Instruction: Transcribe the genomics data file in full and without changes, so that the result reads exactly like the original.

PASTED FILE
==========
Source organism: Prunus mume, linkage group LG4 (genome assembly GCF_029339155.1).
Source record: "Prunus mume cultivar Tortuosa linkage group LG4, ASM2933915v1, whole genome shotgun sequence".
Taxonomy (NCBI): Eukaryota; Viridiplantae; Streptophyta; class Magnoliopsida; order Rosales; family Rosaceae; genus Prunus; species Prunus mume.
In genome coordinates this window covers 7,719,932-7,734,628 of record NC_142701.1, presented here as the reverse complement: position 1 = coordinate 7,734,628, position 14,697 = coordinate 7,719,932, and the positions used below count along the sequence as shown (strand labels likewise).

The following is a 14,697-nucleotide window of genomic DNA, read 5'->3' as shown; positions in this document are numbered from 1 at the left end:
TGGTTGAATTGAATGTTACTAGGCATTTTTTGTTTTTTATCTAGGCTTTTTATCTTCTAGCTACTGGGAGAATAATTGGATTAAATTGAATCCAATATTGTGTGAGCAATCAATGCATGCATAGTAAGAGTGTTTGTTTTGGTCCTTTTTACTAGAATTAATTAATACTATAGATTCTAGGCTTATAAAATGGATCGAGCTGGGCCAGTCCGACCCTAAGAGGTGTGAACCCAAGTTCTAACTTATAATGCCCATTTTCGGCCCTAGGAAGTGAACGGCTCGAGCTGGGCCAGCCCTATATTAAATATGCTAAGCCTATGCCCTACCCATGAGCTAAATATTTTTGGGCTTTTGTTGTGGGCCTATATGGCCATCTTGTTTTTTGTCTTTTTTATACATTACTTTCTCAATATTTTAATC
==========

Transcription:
Source organism: Prunus mume, linkage group LG4 (genome assembly GCF_029339155.1).
Source record: "Prunus mume cultivar Tortuosa linkage group LG4, ASM2933915v1, whole genome shotgun sequence".
Taxonomy (NCBI): Eukaryota; Viridiplantae; Streptophyta; class Magnoliopsida; order Rosales; family Rosaceae; genus Prunus; species Prunus mume.
In genome coordinates this window covers 7,719,932-7,734,628 of record NC_142701.1, presented here as the reverse complement: position 1 = coordinate 7,734,628, position 14,697 = coordinate 7,719,932, and the positions used below count along the sequence as shown (strand labels likewise).

The following is a 14,697-nucleotide window of genomic DNA, read 5'->3' as shown; positions in this document are numbered from 1 at the left end:
TGGTTGAATTGAATGTTACTAGGCATTTTTTGTTTTTTATCTAGGCTTTTTATCTTCTAGCTACTGGGAGAATAATTGGATTAAATTGAATCCAATATTGTGTGAGCAATCAATGCATGCATAGTAAGAGTGTTTGTTTTGGTCCTTTTTACTAGAATTAATTAATACTATAGATTCTAGGCTTATAAAATGGATCGAGCTGGGCCAGTCCGACCCTAAGAGGTGTGAACCCAAGTTCTAACTTATAATGCCCATTTTCGGCCCTAGGAAGTGAACGGCTCGAGCTGGGCCAGCCCTATATTAAATATGCTAAGCCTATGCCCTACCCATGAGCTAAATATTTTTGGGCTTTTGTTGTGGGCCTATATGGCCATCTTGTTTTTTGTCTTTTTTATACATTACTTTCTCAATATTTTAATC